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How nutrition can help dogs with liver disease

The liver is an important organ. Responsible for cleaning the blood, the liver plays a major role in waste removal and ensuring overall health in dogs. Sometimes a dog’s liver may get sick or not work properly, resulting in a domino effect and impacting body function as a whole. If you would like to learn more about the liver and hepatic system, liver diseases and how nutrition can help, keep reading!

What the liver does

The liver makes up approximately 5% of your dog’s body weight and may contain 10-15% of the body’s blood supply at any given time! As mentioned above, the main function of the liver is to filter and clean the blood of chemical toxins. In addition to acting as the body’s janitor, the liver also has a few extra functions including:

  • Carbohydrate (glucose) storage and metabolism
  • Fat metabolism 
  • Hormone metabolism
  • Synthesis of compounds such as bile and certain blood proteins

It is often the first organ to encounter nutrients like vitamins, minerals, drugs and toxins that have been ingested by the dog. Once it filters nutrients, the liver will break them down, store them for later use or excrete them into bile. Since the liver also filters toxins in the blood, it is one of the organs most at risk for chemical damage.

German Short haired Pointer puppy German Short haired Pointer puppy in front of a white background dog liver stock pictures, royalty-free photos & images

The hepatic system

The liver is a solid organ made up of 4 lobes. Attached (but separate from) the liver is the gallbladder, which stores bile produced by the liver to digest fats.

The liver is situated between the blood supply (called the portal vein) coming from the gastrointestinal tract and the systemic circulation, allowing for it to be the primary filtering and metabolizing organ. 

dog's organ anatomy diagram, vector illustration dog's organ anatomy diagram, vector illustration dog liver stock illustrations

Liver disease

Like all organs, sometimes the organ can become sick and is unable to perform its normal functions. This can result in a very sick doggo. Liver disease can be caused by many factors some of which are:

  • Toxins (environmental or biological)
  • Bacterial infection
  • Molds
  • Untreated heartworm
  • Diabetes 
  • Pancreatic problems
  • Fatty foods
  • Certain medications
  • Age

Since the liver is such a major organ with a big responsibility, when it fails it can greatly affect the function of a lot of other systems. Some symptoms of liver disease include:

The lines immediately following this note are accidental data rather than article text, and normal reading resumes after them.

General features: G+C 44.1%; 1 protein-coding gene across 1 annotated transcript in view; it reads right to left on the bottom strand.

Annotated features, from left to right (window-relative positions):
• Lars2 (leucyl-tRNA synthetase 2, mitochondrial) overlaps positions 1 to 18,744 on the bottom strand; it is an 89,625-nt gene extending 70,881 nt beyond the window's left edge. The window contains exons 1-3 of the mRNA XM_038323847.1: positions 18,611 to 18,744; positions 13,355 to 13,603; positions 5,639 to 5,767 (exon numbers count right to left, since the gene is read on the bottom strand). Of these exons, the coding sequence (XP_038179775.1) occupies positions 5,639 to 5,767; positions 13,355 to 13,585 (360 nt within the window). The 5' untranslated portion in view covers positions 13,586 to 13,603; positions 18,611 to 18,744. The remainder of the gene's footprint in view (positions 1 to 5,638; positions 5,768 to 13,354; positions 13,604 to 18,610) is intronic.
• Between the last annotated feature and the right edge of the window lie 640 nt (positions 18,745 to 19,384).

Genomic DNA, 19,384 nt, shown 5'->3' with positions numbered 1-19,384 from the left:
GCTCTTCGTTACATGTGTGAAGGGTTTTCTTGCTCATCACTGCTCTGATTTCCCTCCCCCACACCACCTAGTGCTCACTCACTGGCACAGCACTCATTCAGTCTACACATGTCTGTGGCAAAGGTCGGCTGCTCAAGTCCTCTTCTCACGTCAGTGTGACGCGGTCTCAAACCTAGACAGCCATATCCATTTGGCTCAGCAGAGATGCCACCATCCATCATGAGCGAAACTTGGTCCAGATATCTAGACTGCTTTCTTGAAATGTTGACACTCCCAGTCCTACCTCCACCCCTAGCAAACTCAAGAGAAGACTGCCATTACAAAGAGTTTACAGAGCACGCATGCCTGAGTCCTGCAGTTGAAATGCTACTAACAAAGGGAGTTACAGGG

• Loss of appetite
  • Lethargy
  • Weight loss
  • Vomiting
  • Diarrhea
  • Wobbly walking
  • Increased urination
  • Confusion
  • Jaundice (yellowed eyes, gums, or tongue)
  • Weakness
  • Blood in urine or feces
  • Seizures
  • Ascites (build up of fluid in the abdomen) 

Fortunately, liver disease is often treatable. The most common treatments include medication, supplements, surgery, and dietary changes, depending on the cause of the disease's progression.

How nutrition can help with liver disease

Diet can have a major impact on reducing the severity of liver disease in dogs. A dog with liver disease will need a diet that is low in fat and low in protein. It is also beneficial to feed a dog with liver disease smaller meals more frequently as this will be easier for them to process and digest. 

Additionally, monitoring the mineral content of the dog’s diet will help reduce the severity of liver disease. According to Volhard Dog Nutrition, “reducing the amount of copper in their diet and increasing the amount of zinc may be enough to cause a significant impact on your dog’s health”. Copper specifically can build up in the liver and can be found in high concentrations in organ meat, salmon, pork and duck. Zinc helps to reduce copper build up and can be found in foodstuffs like red meat, poultry and legumes.

Dietary supplements may also be beneficial for dogs with liver disease. Specifically, milk thistle has an active compound that acts as a liver anti inflammatory.

View Sources

Pet MD. “Liver disease in dogs”. (2019). 

Volhard Dog Nutrition. “The Optimal Care for Dogs with Liver Disease” (2020). 

Thornburg, Larry P. "A perspective on copper and liver disease in the dog." Journal of veterinary diagnostic investigation 12, no. 2 (2000): 101-110.

Doige, C. E., and R. W. Furneaux. "Liver disease and intrahepatic portal hypertension in the dog." The Canadian Veterinary Journal 16, no. 7 (1975): 209.

Gogulski, Maciej, Adam Cieślak, Julia Grabska, Marie Ardois, Małgorzata Pomorska-Mól, Paweł A. Kołodziejski, Kacper Libera, Viola Strompfová, and Małgorzata Szumacher-Strabel. "Effects of silybin supplementation on nutrient digestibility, hematological parameters, liver function indices, and liver-specific mi-RNA concentration in dogs." BMC Veterinary Research 17, no. 1 (2021): 1-14.

Barry‐Heffernan, Caitlin, Joanne Ekena, Sarah Dowling, Marie E. Pinkerton, and Katrina Viviano. "Biomarkers of oxidative stress as an assessment of the redox status of the liver in dogs." Journal of veterinary internal medicine 33, no. 2 (2019): 611-617.

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February 20, 2024
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